A Werewolf Blog in Brooklyn

The Art of Shape Shifting | August 2, 2010

Shape shifting, is an artform as much as a natural ability to those of us who have it.  

Because shape shifting, can be a beautiful thing, that amazes and intrigues anyone who watches it and therefore understands it.  Or it can be an ugly, hard, painful and more grotesque form of processed torture if you don’t have control of it, understand it or have factors influencing you as you go through it.

 I should know that later – I’ve had a few bad shape shifts in my time.

So I probably shouldn’t be surprised then, that artist Justin Lowe (Non – at least, pretty sure he’s a non.) has created a new art installation at the Wadsworth Atheneum, that is entitled Werewolf Karoke / Matrix 159 He says the art piece is about, in a sense, shape shifting.  Of course, Justin doesn’t mean to the furry animal kind of shifting.  He’s an artist darling, it would of course, have more perplex and complex, double meanings than something so baser and simple.  He means, about perceptions, that people, have of themselves and others, in various environments. His piece is a recreation of an old defunct nightclub bathroom.

Though it’s nice of him, this werewolf thinks, to link Werewolves and the Matrix together.  I get the perception thing, between the two.  You can be who you are, or you can be who you’re meant to be.  Nice little message of self affirmation.  Who knew art had such self belief? Oh wait, that’s pretty much all art is, self belief.  

And I also think Keanu Reeves, is a very pretty man.  

Love me some Keanu.

Keanu as werewolf, mmmm me love you long time.

I don’t think it’s that surprising that non’s would choose to associate with the idea of shape shifting (whether they be artists or not). 

Humans are forever changing themselves, by appearance, by beliefs and ideals.  It’s done, quite often through out their life spans.  You do it to accommodate people, to be closer to people, to fit in, to stand out, to be noticed, to blend in.  It’s kind of like, Justin Lowe’s Werewolf Karaoke/Matrix concept in a way. It’s about how we appear to other people versus how you want to be seen, really.  It’s about lack of identity and need for culture versus stereotyping a culture and claiming one’s identity through it.  It’s about changing ourselves to better ourselves, to experience our lives in different ways, because, quite frankly, we can.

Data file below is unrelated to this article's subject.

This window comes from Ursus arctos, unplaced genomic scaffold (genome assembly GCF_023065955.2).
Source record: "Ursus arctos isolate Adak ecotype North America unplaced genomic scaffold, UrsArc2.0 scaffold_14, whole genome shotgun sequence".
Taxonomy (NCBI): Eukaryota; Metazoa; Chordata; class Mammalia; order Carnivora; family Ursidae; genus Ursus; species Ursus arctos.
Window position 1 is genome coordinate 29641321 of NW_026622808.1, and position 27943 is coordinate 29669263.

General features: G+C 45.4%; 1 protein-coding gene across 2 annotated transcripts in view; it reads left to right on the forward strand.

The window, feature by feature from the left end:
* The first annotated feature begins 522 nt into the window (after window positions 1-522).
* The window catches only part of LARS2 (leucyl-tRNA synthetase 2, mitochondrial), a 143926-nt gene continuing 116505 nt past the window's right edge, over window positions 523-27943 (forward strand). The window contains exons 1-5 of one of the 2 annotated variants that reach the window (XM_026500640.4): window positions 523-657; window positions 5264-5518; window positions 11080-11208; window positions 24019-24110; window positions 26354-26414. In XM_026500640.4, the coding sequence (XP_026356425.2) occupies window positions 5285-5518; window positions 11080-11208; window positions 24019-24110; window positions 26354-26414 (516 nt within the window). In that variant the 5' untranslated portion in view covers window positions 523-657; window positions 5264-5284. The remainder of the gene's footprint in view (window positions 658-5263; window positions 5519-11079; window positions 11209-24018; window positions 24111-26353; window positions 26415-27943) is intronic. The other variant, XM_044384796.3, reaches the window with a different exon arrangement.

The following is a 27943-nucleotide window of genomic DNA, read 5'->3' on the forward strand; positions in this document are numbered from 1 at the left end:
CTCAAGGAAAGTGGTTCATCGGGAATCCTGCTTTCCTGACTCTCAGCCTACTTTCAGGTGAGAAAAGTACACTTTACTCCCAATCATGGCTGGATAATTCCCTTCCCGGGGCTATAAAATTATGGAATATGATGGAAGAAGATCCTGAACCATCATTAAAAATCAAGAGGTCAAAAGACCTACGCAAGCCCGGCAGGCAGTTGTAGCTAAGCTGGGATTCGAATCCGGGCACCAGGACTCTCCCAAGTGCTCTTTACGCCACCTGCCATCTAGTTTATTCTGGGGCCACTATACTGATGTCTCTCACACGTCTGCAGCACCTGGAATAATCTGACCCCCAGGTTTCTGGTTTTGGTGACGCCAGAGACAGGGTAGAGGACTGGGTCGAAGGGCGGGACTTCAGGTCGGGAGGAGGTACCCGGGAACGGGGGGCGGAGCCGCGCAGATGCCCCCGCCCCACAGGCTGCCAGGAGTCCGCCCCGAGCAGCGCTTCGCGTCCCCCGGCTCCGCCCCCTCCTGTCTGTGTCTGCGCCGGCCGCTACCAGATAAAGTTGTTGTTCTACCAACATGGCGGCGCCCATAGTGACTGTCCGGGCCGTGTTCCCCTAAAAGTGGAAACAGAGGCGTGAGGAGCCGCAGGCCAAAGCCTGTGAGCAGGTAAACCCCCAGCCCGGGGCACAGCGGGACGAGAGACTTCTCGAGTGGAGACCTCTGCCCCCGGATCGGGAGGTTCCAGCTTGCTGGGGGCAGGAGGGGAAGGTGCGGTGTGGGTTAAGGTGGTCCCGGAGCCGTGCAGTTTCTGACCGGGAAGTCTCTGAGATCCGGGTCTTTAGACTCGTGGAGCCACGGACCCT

Why do the same thing all the time, when you don’t have to?

The shape shifting of perception, or moving some’s mindset, is definitely a human trait, that werewolves take on and incorporate into their daily lives a lot. But for werewolves, the shifting of perceptions thrown onto them, is more of an inbuilt survival need. To protect their true identity, to blend in with their human counterparts and to keep their culture alive, by not endangering it.

Still, now I’m rather intrigued about Justin Lowe’s art piece and think after I watch me some Matrix (the original, the best), sing some Karoke (Hungry like the wolf?  Of wolf and man – anyone?)  I might go check out his art and see what is what.

Advertisements

1 Comment »

  1. […] This post was mentioned on Twitter by Amanojahku, Pierre Novaeu and Pierre Novaeu, Breukelen_girl. Breukelen_girl said: The Art of Shape Shifting: http://wp.me/pyFur-Pp […]

    Pingback by Tweets that mention The Art of Shape Shifting « A Werewolf Blog in Brooklyn -- Topsy.com — August 2, 2010 @ 8:35 am


Leave a Reply

Fill in your details below or click an icon to log in:

WordPress.com Logo

You are commenting using your WordPress.com account. Log Out / Change )

Twitter picture

You are commenting using your Twitter account. Log Out / Change )

Facebook photo

You are commenting using your Facebook account. Log Out / Change )

Google+ photo

You are commenting using your Google+ account. Log Out / Change )

Connecting to %s

    Arrooo! Enter your email address to follow this blog and receive notifications of new posts by email.

    Join 463 other followers

    Follow A Werewolf Blog in Brooklyn on WordPress.com

    Search for posts

    Blog Stats

    • 47,906 hits